- Alternative splicing: the trend for alternative splicing is increasing but lower than what is found in the literature. They have a formula to calculate splicing complexity: if the two splice variants are very different from each other they get a higher score (range 0-1). See slides for a graph of the distribution of splicing complexity. One issue is with bad gene models: some may be annotated as splice variants but they could actually be several genes.
- Conservation of alternative splicing: is there any correlation between different species? The answer is that there is a small correlation but not as much as you expect from leading the literature.
- Kimberly points out that Wormbase annotates a mix of genes and proteins. Biggest problem is that protein is often unspecified – don’t know which one it is? Concern about overstating evidence.
How this affect the reference genome project
- Can we use this to implement a mechanism to warn curators that an annotated protein has been modified?
-> Not a high priority since most groups do not annotate to gene products; rather they annotate to genes. It is still the goal to eventually annotate to gene products and we should anticipate potential problems that might create.
- For genes with information in the ‘WITH/FROM’ column, should databases be notified if there is a modification to the sequence corresponding to the ID in the ‘WITH/FROM’ column?
-> The consensus is that although this is important to consider, it’s NOT a priority. When 90% of the genes are annotated we can set that up. Moreover, with the Ref Genomes annotation guidelines, since the WITH is well characterized, this is relatively unlikely to be a major problem (corresponding proteins are expected to be well curated).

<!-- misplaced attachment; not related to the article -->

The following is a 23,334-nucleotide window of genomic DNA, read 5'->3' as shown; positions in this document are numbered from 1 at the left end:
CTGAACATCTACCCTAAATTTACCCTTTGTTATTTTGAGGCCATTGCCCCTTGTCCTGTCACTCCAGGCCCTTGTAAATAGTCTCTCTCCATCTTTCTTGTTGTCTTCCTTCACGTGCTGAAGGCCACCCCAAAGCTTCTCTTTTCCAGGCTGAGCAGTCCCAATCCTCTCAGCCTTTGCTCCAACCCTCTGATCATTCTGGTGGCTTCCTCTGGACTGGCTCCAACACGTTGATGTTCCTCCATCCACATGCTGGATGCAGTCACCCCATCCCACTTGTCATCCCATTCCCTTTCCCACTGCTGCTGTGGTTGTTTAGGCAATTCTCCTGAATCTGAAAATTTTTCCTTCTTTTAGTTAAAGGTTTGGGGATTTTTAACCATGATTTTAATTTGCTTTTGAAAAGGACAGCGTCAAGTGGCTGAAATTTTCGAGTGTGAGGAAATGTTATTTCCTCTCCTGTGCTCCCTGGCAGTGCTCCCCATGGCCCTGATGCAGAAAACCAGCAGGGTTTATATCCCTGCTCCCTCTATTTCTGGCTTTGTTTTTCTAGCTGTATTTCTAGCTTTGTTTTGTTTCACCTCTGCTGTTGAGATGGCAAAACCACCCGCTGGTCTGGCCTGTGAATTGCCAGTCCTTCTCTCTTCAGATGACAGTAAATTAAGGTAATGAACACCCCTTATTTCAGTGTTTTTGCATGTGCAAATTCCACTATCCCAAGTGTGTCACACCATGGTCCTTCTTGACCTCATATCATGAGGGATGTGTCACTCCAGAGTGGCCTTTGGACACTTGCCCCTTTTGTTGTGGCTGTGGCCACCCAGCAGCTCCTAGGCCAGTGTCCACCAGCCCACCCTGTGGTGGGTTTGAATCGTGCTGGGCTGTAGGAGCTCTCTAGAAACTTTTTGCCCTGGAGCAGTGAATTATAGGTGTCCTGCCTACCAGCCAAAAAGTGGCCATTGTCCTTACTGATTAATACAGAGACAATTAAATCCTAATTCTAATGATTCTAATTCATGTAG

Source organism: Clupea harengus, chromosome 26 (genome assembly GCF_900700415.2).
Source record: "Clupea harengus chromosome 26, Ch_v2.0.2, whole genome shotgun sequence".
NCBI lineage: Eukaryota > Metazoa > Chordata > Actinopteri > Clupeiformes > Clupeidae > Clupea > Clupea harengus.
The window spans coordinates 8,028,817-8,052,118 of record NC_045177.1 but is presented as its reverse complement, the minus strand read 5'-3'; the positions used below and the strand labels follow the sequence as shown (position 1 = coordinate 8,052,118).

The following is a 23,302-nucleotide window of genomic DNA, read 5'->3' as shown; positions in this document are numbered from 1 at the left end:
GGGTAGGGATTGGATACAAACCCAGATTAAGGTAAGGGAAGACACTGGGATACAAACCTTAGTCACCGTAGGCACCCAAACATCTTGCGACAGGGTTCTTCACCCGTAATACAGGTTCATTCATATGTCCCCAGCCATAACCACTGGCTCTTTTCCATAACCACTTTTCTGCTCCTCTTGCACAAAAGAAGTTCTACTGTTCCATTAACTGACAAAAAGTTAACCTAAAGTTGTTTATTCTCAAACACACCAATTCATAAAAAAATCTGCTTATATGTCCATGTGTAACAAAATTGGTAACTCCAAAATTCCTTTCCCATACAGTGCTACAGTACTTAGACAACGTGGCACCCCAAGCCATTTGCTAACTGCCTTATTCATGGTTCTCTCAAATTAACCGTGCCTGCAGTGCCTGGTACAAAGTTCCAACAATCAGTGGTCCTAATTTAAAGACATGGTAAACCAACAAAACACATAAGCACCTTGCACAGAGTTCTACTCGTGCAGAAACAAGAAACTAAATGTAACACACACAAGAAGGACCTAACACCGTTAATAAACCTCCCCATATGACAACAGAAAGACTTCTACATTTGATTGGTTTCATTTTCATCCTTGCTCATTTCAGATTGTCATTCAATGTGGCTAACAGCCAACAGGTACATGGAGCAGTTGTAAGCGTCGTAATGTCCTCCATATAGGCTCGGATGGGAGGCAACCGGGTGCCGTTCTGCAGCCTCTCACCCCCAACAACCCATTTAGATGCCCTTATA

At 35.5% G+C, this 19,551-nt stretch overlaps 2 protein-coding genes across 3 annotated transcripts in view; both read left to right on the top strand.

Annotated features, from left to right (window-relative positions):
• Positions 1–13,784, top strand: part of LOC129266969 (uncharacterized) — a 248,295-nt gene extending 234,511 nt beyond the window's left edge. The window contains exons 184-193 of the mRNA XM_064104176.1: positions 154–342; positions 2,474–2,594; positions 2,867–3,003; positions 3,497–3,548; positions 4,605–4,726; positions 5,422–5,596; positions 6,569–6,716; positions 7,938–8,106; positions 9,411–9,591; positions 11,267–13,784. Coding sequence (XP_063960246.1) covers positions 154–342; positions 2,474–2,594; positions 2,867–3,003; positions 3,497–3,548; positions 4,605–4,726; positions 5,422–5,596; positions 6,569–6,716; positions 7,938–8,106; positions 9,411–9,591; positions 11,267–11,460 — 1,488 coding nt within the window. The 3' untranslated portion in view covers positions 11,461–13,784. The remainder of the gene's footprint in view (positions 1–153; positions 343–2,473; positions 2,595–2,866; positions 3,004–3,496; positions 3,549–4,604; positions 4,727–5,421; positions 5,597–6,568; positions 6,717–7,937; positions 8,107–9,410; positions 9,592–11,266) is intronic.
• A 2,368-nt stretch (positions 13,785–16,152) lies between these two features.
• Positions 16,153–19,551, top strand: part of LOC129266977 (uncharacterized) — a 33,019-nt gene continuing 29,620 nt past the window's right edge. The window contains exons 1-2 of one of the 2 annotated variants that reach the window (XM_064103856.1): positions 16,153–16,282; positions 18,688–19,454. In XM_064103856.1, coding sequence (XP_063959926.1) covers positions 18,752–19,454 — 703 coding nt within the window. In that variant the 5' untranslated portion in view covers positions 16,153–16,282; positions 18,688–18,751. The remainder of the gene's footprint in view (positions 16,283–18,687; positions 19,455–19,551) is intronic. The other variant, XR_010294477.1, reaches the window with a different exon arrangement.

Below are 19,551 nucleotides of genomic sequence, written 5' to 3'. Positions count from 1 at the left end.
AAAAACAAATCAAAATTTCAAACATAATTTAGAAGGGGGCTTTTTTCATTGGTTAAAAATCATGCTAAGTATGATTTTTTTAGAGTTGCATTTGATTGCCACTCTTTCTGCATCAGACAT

- Issues about annotating splice variants
1. For most genes, we are probably not even aware which splice variants exist or are expressed; even when they are known, many papers do not specify which splice variant they use, and many assays do not allow making the distinction. UniProt has a “generic” version of each protein for which there is a splice variant (ie, the complete gene product? or something else more theoretical?), so one can annotate to the generic form when the information is not available. Suzi emphasizes that it’s important to be able to document this and do it to the finest level we can.
2. We are unsure how that affects users that view annotations; using the UniProt IDs it is possible to merge all information to the ‘generic gene’, but we are unsure of whether or not this is true/easy/obvious depending on whether you look at the UniProt page, the QuickGO page, the gene association file. For example, can this ever be computed as annotations to two different genes?
[ACTION ITEM]: (developers/software group): consider the potential impact of annotating to different forms of the gene.
Chris Mungall Presented different ways to assess depth of annotations. The following graph is an average of each individual measurement (described below) for every database.
- Distance to leaf
Measures the average maximal distance of annotations relative to a leaf: you take the maximum path of all the terms a gene is annotated to (annotations to the leaf itself get ignored; annotations to root terms get ignored).
- Re-calculate with is_a only paths [ACTION ITEM] (Chris)
- Re-calculate with experimental codes only; generate several versions of the data classified by different evidence codes? [ACTION ITEM] (Chris)
- Should annotation to the root or no annotation be considered equivalent? we try to measure *progress*; Chris: there is a technical problem, if there is NO annotations, as far as the database is concerned, that gene does not exist (discussion about the fact that we might want to have the whole set of sequences, etc. No way to deal with this but we should think of ways of addressing this. Loading the total number of genes per organisms would be sufficient?
- Can we use this measure to figure out whether we need to improve the graph? that may point to some genes where annotations need improvement
- Information content